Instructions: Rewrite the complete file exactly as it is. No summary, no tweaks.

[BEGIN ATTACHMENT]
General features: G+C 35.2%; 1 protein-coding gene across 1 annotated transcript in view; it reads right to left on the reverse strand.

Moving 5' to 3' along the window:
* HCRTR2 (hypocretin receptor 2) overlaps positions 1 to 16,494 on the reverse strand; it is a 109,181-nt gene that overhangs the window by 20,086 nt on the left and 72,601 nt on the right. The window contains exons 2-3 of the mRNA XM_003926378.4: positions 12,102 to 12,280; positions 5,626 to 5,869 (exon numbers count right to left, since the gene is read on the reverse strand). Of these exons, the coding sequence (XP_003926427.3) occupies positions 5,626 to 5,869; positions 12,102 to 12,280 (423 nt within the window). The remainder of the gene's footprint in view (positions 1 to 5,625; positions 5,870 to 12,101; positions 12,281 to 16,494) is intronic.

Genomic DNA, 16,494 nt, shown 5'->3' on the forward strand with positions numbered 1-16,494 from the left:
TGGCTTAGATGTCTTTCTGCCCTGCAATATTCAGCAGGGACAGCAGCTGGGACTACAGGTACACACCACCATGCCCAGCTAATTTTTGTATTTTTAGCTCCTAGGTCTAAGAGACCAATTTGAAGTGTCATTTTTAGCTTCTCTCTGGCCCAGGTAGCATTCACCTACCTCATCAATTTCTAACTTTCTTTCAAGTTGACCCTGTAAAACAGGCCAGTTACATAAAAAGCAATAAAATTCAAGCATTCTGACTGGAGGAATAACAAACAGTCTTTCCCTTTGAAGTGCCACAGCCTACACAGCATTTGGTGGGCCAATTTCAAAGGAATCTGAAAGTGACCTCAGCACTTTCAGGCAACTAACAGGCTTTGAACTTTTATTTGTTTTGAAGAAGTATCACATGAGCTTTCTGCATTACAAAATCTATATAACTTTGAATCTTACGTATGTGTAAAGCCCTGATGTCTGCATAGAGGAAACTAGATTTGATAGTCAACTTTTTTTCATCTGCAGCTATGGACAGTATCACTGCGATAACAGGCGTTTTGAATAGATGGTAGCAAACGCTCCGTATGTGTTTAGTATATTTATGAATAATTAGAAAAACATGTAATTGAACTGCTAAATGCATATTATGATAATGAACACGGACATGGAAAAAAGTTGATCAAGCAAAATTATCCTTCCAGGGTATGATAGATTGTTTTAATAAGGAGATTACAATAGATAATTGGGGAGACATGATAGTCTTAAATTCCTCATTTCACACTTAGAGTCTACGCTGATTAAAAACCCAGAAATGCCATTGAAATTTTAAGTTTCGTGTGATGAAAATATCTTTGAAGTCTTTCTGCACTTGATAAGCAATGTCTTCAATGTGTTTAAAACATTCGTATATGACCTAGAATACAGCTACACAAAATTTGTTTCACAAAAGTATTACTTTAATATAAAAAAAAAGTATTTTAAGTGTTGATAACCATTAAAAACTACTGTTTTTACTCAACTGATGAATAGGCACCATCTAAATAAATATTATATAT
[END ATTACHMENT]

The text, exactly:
General features: G+C 35.2%; 1 protein-coding gene across 1 annotated transcript in view; it reads right to left on the reverse strand.

Moving 5' to 3' along the window:
* HCRTR2 (hypocretin receptor 2) overlaps positions 1 to 16,494 on the reverse strand; it is a 109,181-nt gene that overhangs the window by 20,086 nt on the left and 72,601 nt on the right. The window contains exons 2-3 of the mRNA XM_003926378.4: positions 12,102 to 12,280; positions 5,626 to 5,869 (exon numbers count right to left, since the gene is read on the reverse strand). Of these exons, the coding sequence (XP_003926427.3) occupies positions 5,626 to 5,869; positions 12,102 to 12,280 (423 nt within the window). The remainder of the gene's footprint in view (positions 1 to 5,625; positions 5,870 to 12,101; positions 12,281 to 16,494) is intronic.

Genomic DNA, 16,494 nt, shown 5'->3' on the forward strand with positions numbered 1-16,494 from the left:
TGGCTTAGATGTCTTTCTGCCCTGCAATATTCAGCAGGGACAGCAGCTGGGACTACAGGTACACACCACCATGCCCAGCTAATTTTTGTATTTTTAGCTCCTAGGTCTAAGAGACCAATTTGAAGTGTCATTTTTAGCTTCTCTCTGGCCCAGGTAGCATTCACCTACCTCATCAATTTCTAACTTTCTTTCAAGTTGACCCTGTAAAACAGGCCAGTTACATAAAAAGCAATAAAATTCAAGCATTCTGACTGGAGGAATAACAAACAGTCTTTCCCTTTGAAGTGCCACAGCCTACACAGCATTTGGTGGGCCAATTTCAAAGGAATCTGAAAGTGACCTCAGCACTTTCAGGCAACTAACAGGCTTTGAACTTTTATTTGTTTTGAAGAAGTATCACATGAGCTTTCTGCATTACAAAATCTATATAACTTTGAATCTTACGTATGTGTAAAGCCCTGATGTCTGCATAGAGGAAACTAGATTTGATAGTCAACTTTTTTTCATCTGCAGCTATGGACAGTATCACTGCGATAACAGGCGTTTTGAATAGATGGTAGCAAACGCTCCGTATGTGTTTAGTATATTTATGAATAATTAGAAAAACATGTAATTGAACTGCTAAATGCATATTATGATAATGAACACGGACATGGAAAAAAGTTGATCAAGCAAAATTATCCTTCCAGGGTATGATAGATTGTTTTAATAAGGAGATTACAATAGATAATTGGGGAGACATGATAGTCTTAAATTCCTCATTTCACACTTAGAGTCTACGCTGATTAAAAACCCAGAAATGCCATTGAAATTTTAAGTTTCGTGTGATGAAAATATCTTTGAAGTCTTTCTGCACTTGATAAGCAATGTCTTCAATGTGTTTAAAACATTCGTATATGACCTAGAATACAGCTACACAAAATTTGTTTCACAAAAGTATTACTTTAATATAAAAAAAAAGTATTTTAAGTGTTGATAACCATTAAAAACTACTGTTTTTACTCAACTGATGAATAGGCACCATCTAAATAAATATTATATAT